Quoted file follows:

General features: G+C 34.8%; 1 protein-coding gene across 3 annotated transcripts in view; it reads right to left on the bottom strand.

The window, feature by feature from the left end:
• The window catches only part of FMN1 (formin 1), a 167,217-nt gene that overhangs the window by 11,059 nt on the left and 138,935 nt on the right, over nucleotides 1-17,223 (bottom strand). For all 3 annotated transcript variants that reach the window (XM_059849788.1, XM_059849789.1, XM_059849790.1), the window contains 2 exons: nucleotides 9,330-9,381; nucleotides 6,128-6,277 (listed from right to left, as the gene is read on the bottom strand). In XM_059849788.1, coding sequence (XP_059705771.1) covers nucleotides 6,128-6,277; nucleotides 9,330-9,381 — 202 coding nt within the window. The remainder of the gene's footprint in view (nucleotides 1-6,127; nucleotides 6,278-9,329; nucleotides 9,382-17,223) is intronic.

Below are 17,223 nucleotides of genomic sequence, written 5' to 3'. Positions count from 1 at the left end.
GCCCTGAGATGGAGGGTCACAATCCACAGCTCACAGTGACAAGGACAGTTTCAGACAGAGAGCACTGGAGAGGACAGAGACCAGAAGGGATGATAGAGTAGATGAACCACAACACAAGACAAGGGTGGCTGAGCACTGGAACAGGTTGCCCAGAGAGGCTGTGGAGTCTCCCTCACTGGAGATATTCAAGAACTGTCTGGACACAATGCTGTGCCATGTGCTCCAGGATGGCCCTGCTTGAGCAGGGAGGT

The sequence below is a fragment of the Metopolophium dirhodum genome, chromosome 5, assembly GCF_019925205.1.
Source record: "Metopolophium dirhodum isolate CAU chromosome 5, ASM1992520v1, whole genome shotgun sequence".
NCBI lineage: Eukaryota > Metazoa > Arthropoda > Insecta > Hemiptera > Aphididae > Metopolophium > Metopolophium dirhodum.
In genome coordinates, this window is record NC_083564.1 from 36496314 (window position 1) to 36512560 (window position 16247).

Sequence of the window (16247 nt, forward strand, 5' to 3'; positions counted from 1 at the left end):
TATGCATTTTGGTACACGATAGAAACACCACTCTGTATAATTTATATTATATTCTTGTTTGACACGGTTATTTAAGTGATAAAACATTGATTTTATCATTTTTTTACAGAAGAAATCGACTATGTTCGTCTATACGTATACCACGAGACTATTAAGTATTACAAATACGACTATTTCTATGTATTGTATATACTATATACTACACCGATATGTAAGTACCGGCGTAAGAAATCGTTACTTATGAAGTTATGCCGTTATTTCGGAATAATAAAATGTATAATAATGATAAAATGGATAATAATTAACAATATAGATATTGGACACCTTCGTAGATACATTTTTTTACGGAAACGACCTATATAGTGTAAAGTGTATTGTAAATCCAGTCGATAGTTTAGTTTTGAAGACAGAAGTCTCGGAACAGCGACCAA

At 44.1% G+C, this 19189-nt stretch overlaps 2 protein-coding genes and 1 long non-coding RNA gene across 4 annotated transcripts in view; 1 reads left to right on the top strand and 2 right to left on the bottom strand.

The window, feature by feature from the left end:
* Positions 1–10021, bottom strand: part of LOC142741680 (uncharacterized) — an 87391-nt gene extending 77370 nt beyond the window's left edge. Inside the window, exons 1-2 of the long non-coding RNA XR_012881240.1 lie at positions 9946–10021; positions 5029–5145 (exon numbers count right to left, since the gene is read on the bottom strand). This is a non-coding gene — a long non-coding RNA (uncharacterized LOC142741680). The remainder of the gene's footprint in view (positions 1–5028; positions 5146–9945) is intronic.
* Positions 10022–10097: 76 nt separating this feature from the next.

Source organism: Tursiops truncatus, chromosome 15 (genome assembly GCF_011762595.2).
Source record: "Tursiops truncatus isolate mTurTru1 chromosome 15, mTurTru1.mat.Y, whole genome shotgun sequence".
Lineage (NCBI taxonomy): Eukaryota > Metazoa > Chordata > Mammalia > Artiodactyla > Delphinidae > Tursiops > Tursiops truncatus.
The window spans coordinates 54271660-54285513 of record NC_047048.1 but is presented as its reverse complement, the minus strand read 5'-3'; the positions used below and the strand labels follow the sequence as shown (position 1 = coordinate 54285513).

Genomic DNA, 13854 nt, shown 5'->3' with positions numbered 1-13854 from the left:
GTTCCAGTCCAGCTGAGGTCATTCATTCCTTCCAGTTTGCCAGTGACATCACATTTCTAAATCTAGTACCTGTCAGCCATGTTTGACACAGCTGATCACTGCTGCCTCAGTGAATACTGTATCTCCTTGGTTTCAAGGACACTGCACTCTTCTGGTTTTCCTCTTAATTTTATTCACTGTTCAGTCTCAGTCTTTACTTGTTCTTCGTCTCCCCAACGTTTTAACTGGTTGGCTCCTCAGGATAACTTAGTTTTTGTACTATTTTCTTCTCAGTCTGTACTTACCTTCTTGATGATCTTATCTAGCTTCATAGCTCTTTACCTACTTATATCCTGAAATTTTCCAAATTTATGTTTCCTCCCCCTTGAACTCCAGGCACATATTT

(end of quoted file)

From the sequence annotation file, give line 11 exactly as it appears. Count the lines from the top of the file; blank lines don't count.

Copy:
TATGCATTTTGGTACACGATAGAAACACCACTCTGTATAATTTATATTATATTCTTGTTTGACACGGTTATTTAAGTGATAAAACATTGATTTTATCATTTTTTTACAGAAGAAATCGACTATGTTCGTCTATACGTATACCACGAGACTATTAAGTATTACAAATACGACTATTTCTATGTATTGTATATACTATATACTACACCGATATGTAAGTACCGGCGTAAGAAATCGTTACTTATGAAGTTATGCCGTTATTTCGGAATAATAAAATGTATAATAATGATAAAATGGATAATAATTAACAATATAGATATTGGACACCTTCGTAGATACATTTTTTTACGGAAACGACCTATATAGTGTAAAGTGTATTGTAAATCCAGTCGATAGTTTAGTTTTGAAGACAGAAGTCTCGGAACAGCGACCAA